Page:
The Multi Organ Harvesting Aid Network Foundation (MOHAN)is a non-governmental organization that has, among many others, been campaigning for more cadaveric transplants. Doctors connected to this organization say that less than 600 cadaveric transplants have been performed in India since the THOA came into being. But the annual number of kidney transplants is over 2000. They point out that ‘there doesn’t have to be a shortage of cadaver organs in India- most relatives of brain dead persons are willing to donate, but there is no system in place in most hospitals to counsel relatives and harvest organs.’
The foundation has written to the health ministry requesting that the government take steps to promote cadaveric transplantation and also enforce stricter scrutiny of live, unrelated donors. They are still waiting for a response. Meanwhile, kidney and other organ rackets flourish in the country. Stray reports surface in the media regarding these from almost all major Indian cities, but no long term official solution seems to be in sight.

The cadaver donation solution
The urgency of the situation is due to the fact that the number of people who need a transplant to save their lives far outnumbers the number of live donors. The only viable solution we are left with is to promote cadaver transplants – which can be done only through people agreeing to donate their organs after death. Oddly enough, most public surveys show that organ donation has high support from the general public. The fact that this is not becoming a reality, is most probably due to the fact that after a patient dies, their relatives are either not aware of this, or are against it, and so the individual’s wishes are not carried out. Statistics say that as many as half of all families decline to donate the organs of their recently deceased loved ones.
In a country populated by more than 1 billion people, the pool for cadaver harvest is understandably high. But in India, the number of cadaver transplants is miniscule in comparison to live donation. Every year, almost 100,000 Indians suffer from kidney failure. Of these about 3,000 actually get a donor kidney, with a very small percentage being from cadavers. In the eight year span between 1995 and 2003, only 524 cadaver transplants were done. The critical shortage of available organs is only getting worse as more people succumb to kidney and liver failure.
The issue gets even more important as we consider that India has an ever increasing number of end stage liver failure patients. Patients who have kidney failure can be helped with therapies like dialysis. But liver failure has no such therapy, and transplant is the only solution. Of the majority of liver failure patients, only a handful get timely transplants that save their lives. The same is the issue with heart-lung transplants. Unlike the kidney, which a donor could give one and still survive well on the functioning of the remaining one, no one except a cadaver can donate his heart and lungs.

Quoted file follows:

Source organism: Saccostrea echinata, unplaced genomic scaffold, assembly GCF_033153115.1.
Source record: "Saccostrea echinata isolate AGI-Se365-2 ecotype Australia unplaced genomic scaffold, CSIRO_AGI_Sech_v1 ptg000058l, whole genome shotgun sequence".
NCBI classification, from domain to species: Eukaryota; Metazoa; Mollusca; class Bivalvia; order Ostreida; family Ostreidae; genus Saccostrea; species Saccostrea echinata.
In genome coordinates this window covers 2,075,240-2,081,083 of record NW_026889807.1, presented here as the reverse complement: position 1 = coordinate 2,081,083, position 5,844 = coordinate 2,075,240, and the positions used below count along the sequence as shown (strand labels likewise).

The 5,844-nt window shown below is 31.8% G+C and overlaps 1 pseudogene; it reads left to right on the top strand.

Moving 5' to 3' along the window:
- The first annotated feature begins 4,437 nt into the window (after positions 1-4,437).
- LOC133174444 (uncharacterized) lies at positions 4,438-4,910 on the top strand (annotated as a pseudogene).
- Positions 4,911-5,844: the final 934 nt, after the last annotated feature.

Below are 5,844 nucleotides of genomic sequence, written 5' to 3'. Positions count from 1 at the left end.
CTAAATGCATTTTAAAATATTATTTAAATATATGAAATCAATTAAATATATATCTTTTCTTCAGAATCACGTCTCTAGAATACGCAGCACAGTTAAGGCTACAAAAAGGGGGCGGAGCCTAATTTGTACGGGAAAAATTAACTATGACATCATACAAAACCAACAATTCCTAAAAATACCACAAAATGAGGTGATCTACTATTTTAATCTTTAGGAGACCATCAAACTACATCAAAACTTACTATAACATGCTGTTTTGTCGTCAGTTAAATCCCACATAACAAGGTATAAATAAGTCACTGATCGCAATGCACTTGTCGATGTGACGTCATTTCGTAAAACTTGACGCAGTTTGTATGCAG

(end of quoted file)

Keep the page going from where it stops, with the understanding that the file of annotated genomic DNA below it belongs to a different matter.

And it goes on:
Cadaver Donor Program
It would not be an exaggeration to say that unless India develops a good cadaver donation program, we will remain right where we are now, with many of our citizens dying for lack of organs. This problem has to be addressed from the side of the government and policy makers, if any significant change is to take place.
Awareness has to be created about the existing problem, and the public has to be encouraged to be cadaver donors. The family unit has to be informed, and there has to be a way of ensuring that the individual who wishes to donate will have his wishes honored after his death. There should also be a practical and efficient organ retrieval mechanism that is implemented on a national level.
Well trained staff should be present in hospitals to educate and inform families about cadaver donation – in a way that this sensitive issue is handled impeccably without compromising on the optimum time for organ retrieval. One brain dead patient can help seven patients in critical stages, to lead normal lives. Another option to consider is that a national policy could be created whereby every patient in a hospital who becomes brain dead will have his organs harvested, unless otherwise clearly specified to hospital authorities. This way more organs can be made available for the living. Infrastructure should be created for harvesting, storing, biochemical work that will facilitate the best organ-recipient match. Organ donation is possibly the last and most noble act that any human being could undertake; don’t make it so hard to do.

Paid Donation – No good for Donor?
A group of independent American researchers, who tracked down over 300 individuals who had sold a kidney in Chennai, India, found that:
•         The donors received far less money than what had been promised to them during the process of initial bargaining
•         Instead of improving, their family income declined by about one-third after donation, and the number of participants living below the poverty line increased by about 20%
•         75% of the participants who chose to sell their kidney to get out of debt, continued to be in debt
•         More than 95% of the sellers admitted that the desire to help a gravely ill patient with kidney disease was not a factor in their decision
•         Almost 90% of them reported significant decline in their health status
•         In many cases, women had been forced to donate against their wishes because the husbands needed money.
When asked what advice they would give to others thinking of selling a kidney, more than 80% said that they would not recommend such a step. The authors concluded that the Authorization Committee failed in its duty, shattering the myth that the money earned by selling an organ helps the donor to improve their financial standard and get a fresh start in life.

Iranian Model of Organ Donation